FIGURE 2
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Figure 2. Translocon-associated quality control at the ER. (A) For posttranslational protein translocation, translocon clogging occurs when the Sec61 translocon engages a client protein with a folded domain. This causes the recruitment of the ER- bound protease ZMPSTE24 (Ste24 in yeast), which cleaves the protein in the translocon for further degradation. This process may also involve Hrd1. (B) The biogenesis of polytopic membrane proteins depends on cotranslational insertion of TMDs into the ER membrane. A defect in TMD membrane integration can stall translocation process, causing ribosome collision. This may trigger a mechanism analogous to ribosome-associated quality control (RQC) to eliminate the faulty nascent proteins. The precise degradation mechanism for stalled membrane proteins (e.g., released into the ER lumen or extracted into the cytosol) is not clear. (C) Ribosome UFMylation-dependent trafficking of stalled nascent chains to lysosome. Ribosome stalling during cotranslational protein translocation induces UFMylation of the 60S ribosomal subunit RPL26, which allows the trafficking of stalled nascent chains to lysosomes for degradation.

Although Ste24 was suggested as a translocon “unclogger” specifically for posttranslational translocation, a more recent genetic screen in Saccharomyces cerevisiae identified it as a suppressor of proteotoxicity induced by amyloid polypeptide (IAPP). IAPP is a signal sequence-containing secretory protein that can clog the translocon by induced oligomerization prior to ER targeting. IAPP oligomerization-associated cytotoxicity in pancreatic β cells is considered a key contributor to type 2 diabetes. Overexpression of an oligomerization-prone IAAP variant in yeast also causes cytotoxicity, which was attributable to a translocation defect because the suppressor function of Ste24 depends on its declogging activity (Kayatekin et al., 2018). Although it is unclear why IAPP is poorly translocated even with an efficient signal sequence, this study underscores a potential detrimental consequence of obstructing ER translocon, which may define a new pathological hallmark for secretory pathway-associated amyloid-like diseases.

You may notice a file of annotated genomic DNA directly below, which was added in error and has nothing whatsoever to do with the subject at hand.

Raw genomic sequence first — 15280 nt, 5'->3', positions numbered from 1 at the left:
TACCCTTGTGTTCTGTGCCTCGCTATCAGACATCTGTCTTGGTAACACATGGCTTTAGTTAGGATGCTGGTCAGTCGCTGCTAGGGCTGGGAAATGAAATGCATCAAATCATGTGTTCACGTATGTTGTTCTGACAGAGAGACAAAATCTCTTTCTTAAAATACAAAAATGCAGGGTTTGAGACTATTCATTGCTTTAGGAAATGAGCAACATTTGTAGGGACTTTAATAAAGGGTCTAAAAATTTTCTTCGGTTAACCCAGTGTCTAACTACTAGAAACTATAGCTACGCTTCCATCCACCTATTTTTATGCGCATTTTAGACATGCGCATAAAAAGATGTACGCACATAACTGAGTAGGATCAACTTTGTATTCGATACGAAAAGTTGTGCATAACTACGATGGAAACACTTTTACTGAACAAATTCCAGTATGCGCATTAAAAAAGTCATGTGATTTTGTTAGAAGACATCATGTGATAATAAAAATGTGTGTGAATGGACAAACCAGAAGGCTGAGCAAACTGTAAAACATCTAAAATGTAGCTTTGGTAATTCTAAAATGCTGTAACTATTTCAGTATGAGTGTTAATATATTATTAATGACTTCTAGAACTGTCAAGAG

How does Ste24 sense translocon clogging? Conceptually, in a clogged translocon, substrate likely engages the translocon in an erroneous way, which may leave a conformational “mark” for Ste24 recognition. Consistent with this hypothesis, a recent study showed that in budding yeast, Ste24 prevents inappropriate engagement of the translocon with substrates lacking signal sequence, which may otherwise generate a clogging-like state (Hosomi et al., 2020).

Translocon Declogging During Cotranslational Translocation

Scenarios of Translocon Clogging During Cotranslational Protein Translocation